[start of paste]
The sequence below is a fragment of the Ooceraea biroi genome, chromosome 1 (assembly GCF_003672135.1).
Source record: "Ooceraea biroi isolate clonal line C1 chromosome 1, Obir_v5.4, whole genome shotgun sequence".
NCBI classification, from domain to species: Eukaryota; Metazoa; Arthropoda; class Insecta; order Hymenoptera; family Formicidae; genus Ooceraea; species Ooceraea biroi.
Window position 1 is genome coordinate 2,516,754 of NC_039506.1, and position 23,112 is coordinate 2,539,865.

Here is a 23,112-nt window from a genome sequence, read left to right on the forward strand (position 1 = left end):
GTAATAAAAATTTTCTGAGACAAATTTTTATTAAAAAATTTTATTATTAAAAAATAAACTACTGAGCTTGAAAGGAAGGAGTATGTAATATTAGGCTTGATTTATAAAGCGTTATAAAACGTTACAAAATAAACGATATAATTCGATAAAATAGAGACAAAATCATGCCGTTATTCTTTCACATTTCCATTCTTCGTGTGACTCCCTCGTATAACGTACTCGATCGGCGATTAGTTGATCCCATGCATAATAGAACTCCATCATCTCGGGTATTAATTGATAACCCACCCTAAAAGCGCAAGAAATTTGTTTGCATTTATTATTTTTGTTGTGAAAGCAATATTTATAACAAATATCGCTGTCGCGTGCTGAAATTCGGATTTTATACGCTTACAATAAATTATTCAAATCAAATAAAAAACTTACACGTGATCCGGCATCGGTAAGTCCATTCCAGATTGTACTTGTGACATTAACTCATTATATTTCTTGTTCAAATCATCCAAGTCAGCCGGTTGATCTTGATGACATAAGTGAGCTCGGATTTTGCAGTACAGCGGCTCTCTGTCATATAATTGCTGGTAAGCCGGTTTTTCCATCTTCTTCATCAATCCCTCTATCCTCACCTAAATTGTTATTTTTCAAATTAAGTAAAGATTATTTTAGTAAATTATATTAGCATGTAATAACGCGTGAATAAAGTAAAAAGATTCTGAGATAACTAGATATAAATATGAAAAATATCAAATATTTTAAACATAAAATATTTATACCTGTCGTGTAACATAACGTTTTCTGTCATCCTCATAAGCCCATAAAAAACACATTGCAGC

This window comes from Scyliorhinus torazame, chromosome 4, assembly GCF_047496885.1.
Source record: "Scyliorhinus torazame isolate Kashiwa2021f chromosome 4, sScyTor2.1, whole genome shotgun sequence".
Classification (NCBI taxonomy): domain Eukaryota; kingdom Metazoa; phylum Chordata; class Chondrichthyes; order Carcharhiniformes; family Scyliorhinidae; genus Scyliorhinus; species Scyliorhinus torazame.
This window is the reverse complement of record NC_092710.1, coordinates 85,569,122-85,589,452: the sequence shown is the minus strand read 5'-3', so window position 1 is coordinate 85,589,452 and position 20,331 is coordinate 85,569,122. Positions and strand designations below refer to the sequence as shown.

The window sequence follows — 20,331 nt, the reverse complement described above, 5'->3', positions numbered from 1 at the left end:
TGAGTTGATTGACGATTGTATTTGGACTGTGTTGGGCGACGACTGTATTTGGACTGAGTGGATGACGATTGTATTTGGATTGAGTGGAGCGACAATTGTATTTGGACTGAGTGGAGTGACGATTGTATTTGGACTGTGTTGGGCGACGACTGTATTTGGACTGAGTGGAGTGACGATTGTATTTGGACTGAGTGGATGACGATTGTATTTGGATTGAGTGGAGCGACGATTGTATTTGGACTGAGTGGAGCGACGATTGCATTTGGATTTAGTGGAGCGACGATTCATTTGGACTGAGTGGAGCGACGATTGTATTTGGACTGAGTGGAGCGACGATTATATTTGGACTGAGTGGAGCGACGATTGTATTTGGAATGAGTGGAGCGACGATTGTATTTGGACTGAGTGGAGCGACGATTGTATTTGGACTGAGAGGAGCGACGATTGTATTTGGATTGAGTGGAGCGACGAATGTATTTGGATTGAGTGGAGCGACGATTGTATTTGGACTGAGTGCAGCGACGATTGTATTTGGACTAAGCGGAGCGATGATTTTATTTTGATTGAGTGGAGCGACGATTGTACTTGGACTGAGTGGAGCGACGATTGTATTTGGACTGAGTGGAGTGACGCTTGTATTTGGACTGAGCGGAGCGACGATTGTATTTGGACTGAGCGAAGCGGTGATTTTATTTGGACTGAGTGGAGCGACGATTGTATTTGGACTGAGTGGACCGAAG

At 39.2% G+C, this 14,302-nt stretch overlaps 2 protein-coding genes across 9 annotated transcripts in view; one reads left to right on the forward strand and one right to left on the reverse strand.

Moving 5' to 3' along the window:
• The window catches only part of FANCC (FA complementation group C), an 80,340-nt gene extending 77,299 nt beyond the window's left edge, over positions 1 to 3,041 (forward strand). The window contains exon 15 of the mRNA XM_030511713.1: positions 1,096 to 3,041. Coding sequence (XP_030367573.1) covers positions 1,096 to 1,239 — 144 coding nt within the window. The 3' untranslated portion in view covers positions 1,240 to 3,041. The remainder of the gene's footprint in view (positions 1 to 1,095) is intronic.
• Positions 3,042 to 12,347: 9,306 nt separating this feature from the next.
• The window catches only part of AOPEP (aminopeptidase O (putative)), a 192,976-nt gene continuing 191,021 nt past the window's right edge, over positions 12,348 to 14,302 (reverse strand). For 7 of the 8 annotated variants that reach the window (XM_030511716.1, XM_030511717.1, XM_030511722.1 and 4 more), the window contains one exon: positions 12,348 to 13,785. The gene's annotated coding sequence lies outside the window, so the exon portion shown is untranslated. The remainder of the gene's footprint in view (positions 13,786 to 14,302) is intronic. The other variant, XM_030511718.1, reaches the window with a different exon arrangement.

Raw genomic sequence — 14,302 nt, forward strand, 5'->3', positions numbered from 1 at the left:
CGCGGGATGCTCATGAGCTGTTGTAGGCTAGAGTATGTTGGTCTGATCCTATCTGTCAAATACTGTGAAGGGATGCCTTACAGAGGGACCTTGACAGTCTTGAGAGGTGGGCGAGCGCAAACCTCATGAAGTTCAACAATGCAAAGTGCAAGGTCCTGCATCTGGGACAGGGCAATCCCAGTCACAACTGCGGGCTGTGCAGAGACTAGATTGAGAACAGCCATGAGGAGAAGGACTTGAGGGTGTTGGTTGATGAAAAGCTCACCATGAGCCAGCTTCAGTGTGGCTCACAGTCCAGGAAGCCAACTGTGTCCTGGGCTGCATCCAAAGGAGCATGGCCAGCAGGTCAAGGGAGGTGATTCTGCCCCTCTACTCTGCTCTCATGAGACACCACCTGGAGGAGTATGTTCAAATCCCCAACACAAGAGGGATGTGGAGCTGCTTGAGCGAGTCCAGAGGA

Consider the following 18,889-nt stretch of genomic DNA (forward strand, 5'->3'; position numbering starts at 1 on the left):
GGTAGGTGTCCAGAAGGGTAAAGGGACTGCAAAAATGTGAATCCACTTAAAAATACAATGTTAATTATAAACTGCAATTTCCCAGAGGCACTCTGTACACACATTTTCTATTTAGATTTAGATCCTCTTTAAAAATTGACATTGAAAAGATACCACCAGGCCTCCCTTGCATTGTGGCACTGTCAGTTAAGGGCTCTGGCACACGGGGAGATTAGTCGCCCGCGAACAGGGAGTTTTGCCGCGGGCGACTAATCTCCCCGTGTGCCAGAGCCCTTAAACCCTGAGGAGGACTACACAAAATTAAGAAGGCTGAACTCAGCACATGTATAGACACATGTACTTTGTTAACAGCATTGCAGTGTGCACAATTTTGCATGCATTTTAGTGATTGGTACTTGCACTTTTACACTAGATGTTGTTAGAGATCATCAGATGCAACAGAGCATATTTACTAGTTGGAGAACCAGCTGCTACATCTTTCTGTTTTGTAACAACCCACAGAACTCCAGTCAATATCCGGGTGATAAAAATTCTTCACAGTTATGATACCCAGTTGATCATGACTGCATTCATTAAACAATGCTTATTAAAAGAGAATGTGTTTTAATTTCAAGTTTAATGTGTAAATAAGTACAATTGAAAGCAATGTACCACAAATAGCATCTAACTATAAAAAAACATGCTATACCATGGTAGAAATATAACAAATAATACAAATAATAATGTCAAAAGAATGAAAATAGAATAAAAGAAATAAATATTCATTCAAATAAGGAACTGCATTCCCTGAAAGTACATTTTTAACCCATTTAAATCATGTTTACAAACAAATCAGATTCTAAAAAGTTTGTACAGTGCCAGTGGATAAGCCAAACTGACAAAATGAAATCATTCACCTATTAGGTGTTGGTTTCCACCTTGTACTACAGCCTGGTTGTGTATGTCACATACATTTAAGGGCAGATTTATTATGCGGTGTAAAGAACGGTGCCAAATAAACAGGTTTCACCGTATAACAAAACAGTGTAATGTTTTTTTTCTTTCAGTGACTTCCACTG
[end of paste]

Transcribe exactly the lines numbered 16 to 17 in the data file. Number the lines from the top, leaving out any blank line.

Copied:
• Positions 3,042 to 12,347: 9,306 nt separating this feature from the next.
• The window catches only part of AOPEP (aminopeptidase O (putative)), a 192,976-nt gene continuing 191,021 nt past the window's right edge, over positions 12,348 to 14,302 (reverse strand). For 7 of the 8 annotated variants that reach the window (XM_030511716.1, XM_030511717.1, XM_030511722.1 and 4 more), the window contains one exon: positions 12,348 to 13,785. The gene's annotated coding sequence lies outside the window, so the exon portion shown is untranslated. The remainder of the gene's footprint in view (positions 13,786 to 14,302) is intronic. The other variant, XM_030511718.1, reaches the window with a different exon arrangement.